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You can access this
clinical trial
if you have
Anxiety Disorders
and you are
over 18
years old
-
This is an observational trial.
You are contributing to medical knowledge about your condition.
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The purpose

The studies described in this protocol are all performed within the framework of PROTECT (Pharmacoepidemiological Research on Outcomes of Therapeutics by a European ConsorTium) Workpackage 2 and Workgroup 1. Primary aim of these studies is to develop, test and disseminate methodological standards for the design, conduct and analysis of Pharmacoepidemiological (PE) studies applicable to different safety issues and using different data sources. To achieve this, results from PE studies on five key adverse events (AEs) performed in different databases will be evaluated. Therefore, emphasis will be on the methodological aspects of the studies in this protocol and not on the clinical consequences of the association under investigation. Benzodiazepines (BZDs) are one of the therapeutic groups most widely used, mainly indicated as hypnotics and anxiolytics. Guidelines recommend treatment courses not exceeding 4-6 weeks. However, long-term treatment is highly prevalent, particularly in older people with a prevalence ranging from 15 to 30%. However, treatment is often taken as needed. Hip/femur fractures are a major cause of morbidity and mortality, impair quality of life and impose a considerable economic burden. Among people aged 50 years and older, a case-fatality rate of 20% is associated within the first year. The relationship between benzodiazepines and hip fractures remains controversial. Psychotropic medication has been traditionally associated with hip fractures. Among psychotropic medication, long elimination half-life benzodiazepines were found to increase the risk of hip fractures in a case-control study published in the late eighties. Since then, several investigations have been performed, mostly in older patients focusing on the relationship between benzodiazepines and hip fractures, and between benzodiazepines and falls as a mechanism underlying this effect. A review performed in 2003, which included 11 epidemiological studies, reported that results were not always consistent. Seven out of eight cohort and population based case-control studies, found an association, but different results were reported according to benzodiazepines' half-life. In four hospital-based case-control studies no association between benzodiazepines use and hip fracture has been described. Data on dosing was only included in three of the studies, and once more results were not conclusive. Results ranged from no effect to an increased risk with high dose regimens. Results from subsequent succeeding studies have also shown contradictions, with no association reported in one of the studies, and an association described for the short-term use of short half-life, high-potency benzodiazepines. Even though there is epidemiological evidence suggesting that the use of benzodiazepines increases the risk of hip fractures, problems rise with the definition of benzodiazepine exposure, or biases such as confounding by indication and the control for confounders. These remain unresolved topics that should be addressed in future studies. In the present protocol, it is proposed to further asses the risk of hip/femur fractures associated with benzodiazepines using different study designs in different primary databases, and to compare the results in order to evaluate the impact of design and population differences on the outcome of the study association. The objective of this study is to assess the association between benzodiazepines use and hip/femur fracture with different study designs (descriptive, cohort, nested case-control, case crossover and self control case series) across different primary care databases (Bavarian, Mondriaan, National Databases (Denmark), General Practice Research Database (GPRD), Base de Datos para la Investigación Farmacoepidemiologica en Atencion Primaria (BIFAP) and The Health Improvement Network (THIN)) and to compare the results between databases, across designs to evaluate the impact of design/database/population differences on the outcome of the studied association.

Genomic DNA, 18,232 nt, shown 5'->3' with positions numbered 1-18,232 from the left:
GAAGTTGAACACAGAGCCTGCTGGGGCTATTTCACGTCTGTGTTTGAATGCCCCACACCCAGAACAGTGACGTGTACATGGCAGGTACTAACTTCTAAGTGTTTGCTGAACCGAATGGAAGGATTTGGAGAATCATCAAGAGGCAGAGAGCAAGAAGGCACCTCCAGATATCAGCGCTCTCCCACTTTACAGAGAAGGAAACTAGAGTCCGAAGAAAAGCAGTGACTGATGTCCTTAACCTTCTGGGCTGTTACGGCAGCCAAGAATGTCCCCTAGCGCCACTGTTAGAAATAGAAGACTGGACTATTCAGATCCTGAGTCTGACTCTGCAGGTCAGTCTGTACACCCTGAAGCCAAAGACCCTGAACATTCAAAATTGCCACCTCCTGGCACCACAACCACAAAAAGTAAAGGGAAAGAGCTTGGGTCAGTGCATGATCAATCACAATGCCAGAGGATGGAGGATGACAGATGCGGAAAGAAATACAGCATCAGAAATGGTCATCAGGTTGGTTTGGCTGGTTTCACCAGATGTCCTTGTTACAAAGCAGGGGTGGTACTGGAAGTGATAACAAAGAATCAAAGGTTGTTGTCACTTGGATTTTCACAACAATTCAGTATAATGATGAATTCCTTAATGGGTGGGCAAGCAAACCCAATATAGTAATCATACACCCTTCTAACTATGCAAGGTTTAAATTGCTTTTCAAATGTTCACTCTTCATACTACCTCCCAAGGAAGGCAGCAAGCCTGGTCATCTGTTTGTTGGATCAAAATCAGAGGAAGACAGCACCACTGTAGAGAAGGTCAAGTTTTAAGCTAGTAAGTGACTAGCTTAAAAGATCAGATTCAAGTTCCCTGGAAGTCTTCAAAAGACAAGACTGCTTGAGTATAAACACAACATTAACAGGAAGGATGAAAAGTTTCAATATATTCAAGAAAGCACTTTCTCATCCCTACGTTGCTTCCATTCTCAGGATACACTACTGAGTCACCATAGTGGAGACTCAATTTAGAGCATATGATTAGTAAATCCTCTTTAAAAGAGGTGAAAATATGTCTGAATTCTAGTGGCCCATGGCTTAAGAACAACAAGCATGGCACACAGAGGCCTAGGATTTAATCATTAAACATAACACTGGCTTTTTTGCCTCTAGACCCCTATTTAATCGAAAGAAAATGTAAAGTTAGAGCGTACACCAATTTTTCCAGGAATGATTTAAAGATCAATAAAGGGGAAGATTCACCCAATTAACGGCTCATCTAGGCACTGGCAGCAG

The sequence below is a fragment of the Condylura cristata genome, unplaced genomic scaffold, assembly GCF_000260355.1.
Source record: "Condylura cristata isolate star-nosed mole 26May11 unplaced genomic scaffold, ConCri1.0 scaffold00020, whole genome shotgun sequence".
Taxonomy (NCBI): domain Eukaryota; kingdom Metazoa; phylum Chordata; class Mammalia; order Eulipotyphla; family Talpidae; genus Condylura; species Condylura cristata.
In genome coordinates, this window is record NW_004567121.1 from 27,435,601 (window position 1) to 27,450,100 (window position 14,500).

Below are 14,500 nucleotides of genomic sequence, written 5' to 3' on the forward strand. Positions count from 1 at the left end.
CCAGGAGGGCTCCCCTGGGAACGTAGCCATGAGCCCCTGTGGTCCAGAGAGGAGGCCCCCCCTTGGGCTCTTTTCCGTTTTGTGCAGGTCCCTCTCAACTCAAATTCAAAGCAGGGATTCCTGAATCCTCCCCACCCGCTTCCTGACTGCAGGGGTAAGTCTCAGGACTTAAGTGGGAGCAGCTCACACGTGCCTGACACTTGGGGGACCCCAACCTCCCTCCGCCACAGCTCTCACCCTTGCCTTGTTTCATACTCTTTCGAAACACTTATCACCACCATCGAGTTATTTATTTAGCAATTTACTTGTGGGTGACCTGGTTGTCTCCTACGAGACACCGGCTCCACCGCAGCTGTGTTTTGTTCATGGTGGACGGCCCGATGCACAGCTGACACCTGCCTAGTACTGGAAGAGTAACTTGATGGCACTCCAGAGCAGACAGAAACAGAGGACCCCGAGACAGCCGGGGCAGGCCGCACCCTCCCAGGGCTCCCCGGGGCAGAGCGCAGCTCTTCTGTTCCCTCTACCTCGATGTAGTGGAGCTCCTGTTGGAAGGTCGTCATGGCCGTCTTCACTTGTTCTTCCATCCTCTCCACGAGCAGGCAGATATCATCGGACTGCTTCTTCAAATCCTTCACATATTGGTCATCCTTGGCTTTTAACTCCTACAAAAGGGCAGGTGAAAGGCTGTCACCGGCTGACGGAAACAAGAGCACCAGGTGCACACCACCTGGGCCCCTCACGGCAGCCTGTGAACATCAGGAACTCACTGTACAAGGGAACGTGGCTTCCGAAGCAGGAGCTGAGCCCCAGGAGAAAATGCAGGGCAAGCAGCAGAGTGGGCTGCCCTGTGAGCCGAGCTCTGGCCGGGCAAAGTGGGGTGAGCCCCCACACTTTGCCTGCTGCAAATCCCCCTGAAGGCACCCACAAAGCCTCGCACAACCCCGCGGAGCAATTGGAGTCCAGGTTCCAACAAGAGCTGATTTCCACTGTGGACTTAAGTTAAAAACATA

Provided treatments

  • Drug: Benzodiazepine (BZD) use, defined by ATC codes

Locations near you

Unfortunately, there are no recruiting locations near you. Please check the list with all locations below.
Tris trial is registered with FDA with number: NCT01587833. The sponsor of the trial is GlaxoSmithKline and it is looking for 1 volunteers for the current phase.
Official trial title:
WEUKBRE5559: IMI PROTECT (Work Package 2): Use of Benzodiazepines and Risk of Hip/Femur Fracture